Exercise Myths Busted – Part 1
There are lots and lots of exercise myths. It’s funny that so many gym
rats are such a superstitious bunch. And some myths go on and on
without being challenged. In this article, I’ll address 3 popular myths.
Exercise Myth #1 - Ab exercises give you a six-pack
Our skeleton is covered by muscle, which is covered by subcutaneous fat,
which is covered with the skin. For most of us, that six-pack is covered by
a layer of subcutaneous fat and you are not going to see that six-pack by
doing more crunches.
Yes, it takes exercise to build the abs. But, if
that’s all you do, your efforts may never see the
light of day.
Once you build some abdominal muscle, the only
way that six-pack is going to be seen is if you are
also extremely lean. Getting that lean is hard
enough for men and even harder for women who
genetically carry a little more cushion on those
So, if you’ve been doing crunches until you can’t
see straight and those six-pack abs are still not
popping – consider that they are hiding behind a
layer of fat.
However, don’t forget that some fat is a good thing. A very healthy goal
for men is 12% body fat. But, you may not see that six-pack until you get
below 10% which is pushing the limits of your healthy weight range.
Consider that getting those six-pack abs to show may actually be
detrimental to your overall health. Maybe there is nothing wrong with
having a strong core hiding under a 1/16 inch layer of healthy tissue.
Hummm... there's a little unconventional health thinking for you.
Exercise Myth #2 - No Pain, No Gain
This myth is especially untrue if you are a beginner. As you begin a new
exercise routine, it takes some time to develop a little general conditioning.
For example, if you are beginning a weight training program, it takes a few
months to develop the tendons and ligaments to support heavy lifting.
Most of your soreness after your first few sessions will likely be tendon
related. If you push for the maximum burn during this phase, you will
greatly increase the chances of an injury.
As a more advanced weight trainer, you definitely need to give an all out
effort each time you lift. The gains get harder and harder to come by and
without maximum intensity, you will quickly hit a plateau.
However, the short term burn is not the problem with this myth. It’s the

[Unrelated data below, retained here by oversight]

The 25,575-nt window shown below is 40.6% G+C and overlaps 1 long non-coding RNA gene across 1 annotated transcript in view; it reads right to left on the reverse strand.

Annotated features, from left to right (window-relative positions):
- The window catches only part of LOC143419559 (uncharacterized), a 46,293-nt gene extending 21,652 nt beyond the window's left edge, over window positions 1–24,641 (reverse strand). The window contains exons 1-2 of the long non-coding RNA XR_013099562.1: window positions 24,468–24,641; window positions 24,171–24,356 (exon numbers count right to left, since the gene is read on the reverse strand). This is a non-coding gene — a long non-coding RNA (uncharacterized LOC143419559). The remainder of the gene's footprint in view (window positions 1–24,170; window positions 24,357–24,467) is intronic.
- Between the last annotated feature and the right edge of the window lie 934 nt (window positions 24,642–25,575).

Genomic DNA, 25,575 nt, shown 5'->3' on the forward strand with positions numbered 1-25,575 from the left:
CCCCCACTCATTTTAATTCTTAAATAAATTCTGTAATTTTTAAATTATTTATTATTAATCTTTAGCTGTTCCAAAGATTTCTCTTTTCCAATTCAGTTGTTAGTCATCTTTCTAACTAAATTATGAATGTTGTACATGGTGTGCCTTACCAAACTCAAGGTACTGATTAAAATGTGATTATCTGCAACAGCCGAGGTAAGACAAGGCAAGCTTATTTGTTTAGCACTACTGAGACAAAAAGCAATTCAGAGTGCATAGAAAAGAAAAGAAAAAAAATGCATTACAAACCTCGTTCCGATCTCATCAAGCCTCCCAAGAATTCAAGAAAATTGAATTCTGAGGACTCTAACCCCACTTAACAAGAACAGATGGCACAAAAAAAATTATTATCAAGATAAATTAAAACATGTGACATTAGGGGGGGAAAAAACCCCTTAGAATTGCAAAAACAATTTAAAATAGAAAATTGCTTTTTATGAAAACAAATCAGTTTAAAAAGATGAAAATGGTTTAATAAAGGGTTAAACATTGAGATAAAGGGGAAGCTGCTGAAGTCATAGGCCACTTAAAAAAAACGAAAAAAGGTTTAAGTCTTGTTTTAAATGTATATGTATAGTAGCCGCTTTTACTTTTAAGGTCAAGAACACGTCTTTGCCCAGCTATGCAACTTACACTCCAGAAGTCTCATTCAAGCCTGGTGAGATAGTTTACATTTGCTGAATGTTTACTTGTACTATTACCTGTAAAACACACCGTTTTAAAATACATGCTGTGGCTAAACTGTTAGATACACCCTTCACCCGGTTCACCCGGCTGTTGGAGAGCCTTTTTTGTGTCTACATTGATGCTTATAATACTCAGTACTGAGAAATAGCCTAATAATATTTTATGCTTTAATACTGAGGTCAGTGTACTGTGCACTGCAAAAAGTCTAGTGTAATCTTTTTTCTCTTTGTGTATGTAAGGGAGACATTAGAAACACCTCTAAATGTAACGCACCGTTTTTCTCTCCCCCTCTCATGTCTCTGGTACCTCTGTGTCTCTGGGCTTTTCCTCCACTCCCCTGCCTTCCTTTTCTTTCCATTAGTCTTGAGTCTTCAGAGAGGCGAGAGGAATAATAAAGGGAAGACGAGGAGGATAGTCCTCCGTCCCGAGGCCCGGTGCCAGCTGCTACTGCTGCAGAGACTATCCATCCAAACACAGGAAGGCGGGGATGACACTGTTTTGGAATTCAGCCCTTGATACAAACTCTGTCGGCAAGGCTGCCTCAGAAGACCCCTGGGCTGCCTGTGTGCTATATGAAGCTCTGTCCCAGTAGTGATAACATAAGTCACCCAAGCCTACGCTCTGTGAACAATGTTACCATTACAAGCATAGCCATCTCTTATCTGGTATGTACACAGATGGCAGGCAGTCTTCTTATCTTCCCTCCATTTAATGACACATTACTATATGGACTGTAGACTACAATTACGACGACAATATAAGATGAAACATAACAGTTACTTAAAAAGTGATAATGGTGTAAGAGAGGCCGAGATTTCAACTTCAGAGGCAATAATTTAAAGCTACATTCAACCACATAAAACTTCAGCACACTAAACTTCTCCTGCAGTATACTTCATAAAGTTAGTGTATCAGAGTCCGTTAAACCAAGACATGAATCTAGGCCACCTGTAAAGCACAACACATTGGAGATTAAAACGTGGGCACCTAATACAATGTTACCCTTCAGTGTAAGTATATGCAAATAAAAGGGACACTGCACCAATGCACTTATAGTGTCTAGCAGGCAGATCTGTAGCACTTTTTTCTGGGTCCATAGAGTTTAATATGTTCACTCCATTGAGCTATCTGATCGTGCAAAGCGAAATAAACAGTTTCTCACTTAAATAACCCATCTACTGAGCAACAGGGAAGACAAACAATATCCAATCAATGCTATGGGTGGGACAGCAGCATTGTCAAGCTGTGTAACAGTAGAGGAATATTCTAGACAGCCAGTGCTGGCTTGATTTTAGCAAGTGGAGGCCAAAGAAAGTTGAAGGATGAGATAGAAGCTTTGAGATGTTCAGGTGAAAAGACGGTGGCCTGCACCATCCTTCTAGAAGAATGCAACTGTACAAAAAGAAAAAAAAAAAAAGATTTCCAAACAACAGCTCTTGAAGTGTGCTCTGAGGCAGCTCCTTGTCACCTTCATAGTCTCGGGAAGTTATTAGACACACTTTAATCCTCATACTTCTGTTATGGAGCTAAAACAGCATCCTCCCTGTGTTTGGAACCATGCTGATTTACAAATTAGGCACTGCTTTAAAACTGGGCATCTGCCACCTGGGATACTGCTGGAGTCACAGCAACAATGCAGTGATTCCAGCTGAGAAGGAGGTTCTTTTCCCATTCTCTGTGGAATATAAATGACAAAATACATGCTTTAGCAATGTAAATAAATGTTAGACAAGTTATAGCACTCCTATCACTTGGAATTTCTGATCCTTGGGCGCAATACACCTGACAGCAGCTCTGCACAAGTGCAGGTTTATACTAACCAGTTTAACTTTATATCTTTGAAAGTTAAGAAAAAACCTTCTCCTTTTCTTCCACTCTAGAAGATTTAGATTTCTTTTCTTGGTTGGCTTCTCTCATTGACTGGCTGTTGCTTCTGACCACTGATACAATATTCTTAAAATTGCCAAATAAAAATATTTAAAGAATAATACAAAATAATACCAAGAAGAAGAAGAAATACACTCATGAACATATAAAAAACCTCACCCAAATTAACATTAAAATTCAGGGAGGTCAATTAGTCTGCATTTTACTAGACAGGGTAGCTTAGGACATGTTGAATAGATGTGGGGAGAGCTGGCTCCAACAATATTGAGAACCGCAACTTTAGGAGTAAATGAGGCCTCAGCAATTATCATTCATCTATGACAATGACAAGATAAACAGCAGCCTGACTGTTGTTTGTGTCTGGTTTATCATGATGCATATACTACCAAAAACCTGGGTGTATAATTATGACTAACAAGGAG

idea that you have to “work through the pain”. (No pain -no gain)
For example, when I work out I do 2 sets of 8 to 12 reps. A week ago I
had finished my first set of exercises and I felt a pull in the front of my
right shoulder. Half way through my second set, I stopped at 4 reps.
I felt like the potential for an injury was too high. I really wanted to finish
that second set but I decided it was better to stop short than to be out of
operation for several weeks.
In retrospect, it was a good decision. The pain was gone in 2 days and I
completed a full workout yesterday with no problems.
The bottom line is to use a little common sense. Forget the macho stuff
and do what will move you toward your goal. Admit when an injury needs
to be addressed and forget the “no pain-go gain”. It’s just a saying.
Exercise Myth #3 – Lots Of Cardio Is Good For You
Don’t get me wrong – a good cardio work out once a week for 20 to 30
minutes is good for you. But if you think you need 30 to 60 minutes every
day – think again.
While a good cardio workout is great exercise, don’t forget that it also
creates a lot of systemic inflammation. Your body was never designed to
do that kind of work day after day. And, the inflammation that it causes
does tremendous internal damage.
If you think that your conditioning will suffer if you don’t do a strenuous
cardio workout at least every other day, I have a challenge for you. Pick
your favorite endurance exercise and measure how well you do today.
Then, take a week off of your cardio routine and do a cardio workout only
once per week for 2 months.
Then, re-test yourself. If you do not at least match your previous best,
consider me to be all wet. Otherwise, if you actually improve your
performance, drop me a thank you note. I think you will be surprised.
Finally, lets address those who do daily cardio for the sake of losing
weight. That is a valid approach to a great goal. The way to do this type
of activity is to be sure that it’s a low intensity workout.
Keep your pulse below 120 or 130. If your pulse gets above 130, back off
a little. This gentle pace will give you 90% of the benefits and help you
avoid the “over-training” syndrome.
Finally, be sure to take your daily antioxidants and guard against systemic
inflammation. Vitamins C and A are a good start for your antioxidants.
I also recommend ALA to help recycle the C and A.
And, I recommend NAC to boost your intracellular glutathione. The last
recommendation is to take several capsules daily of enteric coated fish oils
to knock down the systemic inflammation which can generate a whole
cascade of internal issues.
Exercise Myths Busted
That’s it for this article. I plan to do several other articles on this same
topic sometime soon. The number of myths floating around seem to be
endless. Stop back soon for another common sense update.
(Note: ALA is a sulfur compound and it will make you urine smell like a
skunk. But, if you don’t mind that little inconvenience, it’s worth it’s
weight in gold!)
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